Psaumes du XVIème

Psaumes du XVIème
Centre de musique ancienne Genève / Ensemble Clément Janequin / Ensemble Les Eléments
Cascavelle 1001


  1. Goudimel: Psaume 87 "Dieu pour fonder tresseur habitacle" (1565, Paris; 5 voices, 4 viols, recorder, lute, organ)
  2. Loys Bourgeois: Psaume 29 "Las en ta fureur aigue" (1547, Lyon; 4 violes)
  3. Paschal de l'Estocart: Psaume 7 "Mon dieu j'ay en toy esperance" (1553, Genève; 5 voices, 4 viols)
  4. Adrian Leroy: Psaume 50 "Le Deiu, le Fort, l'Eternel parlera" (1552, Paris; voice, lute)
  5. Leroy: Psaume 104 "Sus, sus mon âme, il te fant dire bien" (1552, Paris; lute)
  6. Bourgeois: Psaume 23 "Mon Dieu me paist sous sa puissance haute" (1547, Lyon; voice, 2 viols, recorder, organ)
  7. Pierre Certon: Psaume 130 "Du fond de ma pensée" (1554, Paris; 4 viols, lute)
  8. Bourgeois: Psaume 37 "Ne sois fasché si durant ceste vie" (1547, Lyon; 4 voices)
  9. Estocart: Psaume 33 "Resveillez-vous chacun fidèle" (1583, Genève; 5 voices, 4 viols, recorder, lute, organ)
  10. Sweelinck: Psaume 1 "Qui au conseil des malins n'a esté" (1614, Amsterdam; 4 voices, 4 viols, 2 recorders, organ)
  11. Jacob van Eyck: Psaume 133 "O combien est plaisant et souhaitable" (1646, Amsterdam; recorder)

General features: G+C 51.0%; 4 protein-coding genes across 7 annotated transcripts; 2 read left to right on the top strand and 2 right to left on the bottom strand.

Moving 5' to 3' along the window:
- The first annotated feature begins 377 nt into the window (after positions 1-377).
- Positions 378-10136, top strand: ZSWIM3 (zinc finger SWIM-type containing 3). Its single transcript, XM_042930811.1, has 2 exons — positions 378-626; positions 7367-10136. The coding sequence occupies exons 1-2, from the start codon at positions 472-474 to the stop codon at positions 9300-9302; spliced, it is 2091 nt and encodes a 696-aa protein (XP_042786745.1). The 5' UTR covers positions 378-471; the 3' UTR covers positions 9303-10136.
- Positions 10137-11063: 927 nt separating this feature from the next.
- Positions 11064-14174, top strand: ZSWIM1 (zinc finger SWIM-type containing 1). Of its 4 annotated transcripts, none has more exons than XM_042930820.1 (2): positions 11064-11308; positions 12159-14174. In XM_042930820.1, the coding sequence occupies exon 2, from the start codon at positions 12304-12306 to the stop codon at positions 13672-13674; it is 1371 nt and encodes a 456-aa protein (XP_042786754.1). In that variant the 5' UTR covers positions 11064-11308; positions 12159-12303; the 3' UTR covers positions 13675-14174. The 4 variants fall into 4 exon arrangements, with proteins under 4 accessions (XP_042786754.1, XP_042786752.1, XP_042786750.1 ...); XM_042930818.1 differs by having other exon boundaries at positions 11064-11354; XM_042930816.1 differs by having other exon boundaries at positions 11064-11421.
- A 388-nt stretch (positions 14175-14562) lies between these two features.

12. Nicolas Vallet: Praeludium (1620, Amsterdam; lute)
  13. Vallet: Psaume 137 "Estans assis aux rives aquatiques" (1619, Amsterdam; voice, lute)
  14. Sweelinck: Psaume 140 "O Dieu, donne moi delivrance" (1604, Amsterdam; organ)
  15. Sweelinck: Psaume 118 "Rendez à Dieu louange et gloire" (1604, Amsterdam; 5 voices, 3 viols, 2 recorders, lute, organ)

Playing time: 51'

Recording date: January 1986

This is a major program from the Geneva Psalter. On the whole, this is simple, functional music, meant for performance in private homes. The performance emphasizes instrumental arrangements, but is very accomplished overall.

In many ways, this French repertory is more closely aligned with the English and North German music of c.1600, with a similar approach to "points" of imitation and contrapuntal function. Of course, this direction was discarded in France for an emphasis on the Italian monody. It is, I suppose, coincidence that this sort of harmonic divide should align with religion. After all, it is counter to what "tradition" should have implied. Nonetheless, this brief French repertory is interesting partly for this reason.

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Todd M. McComb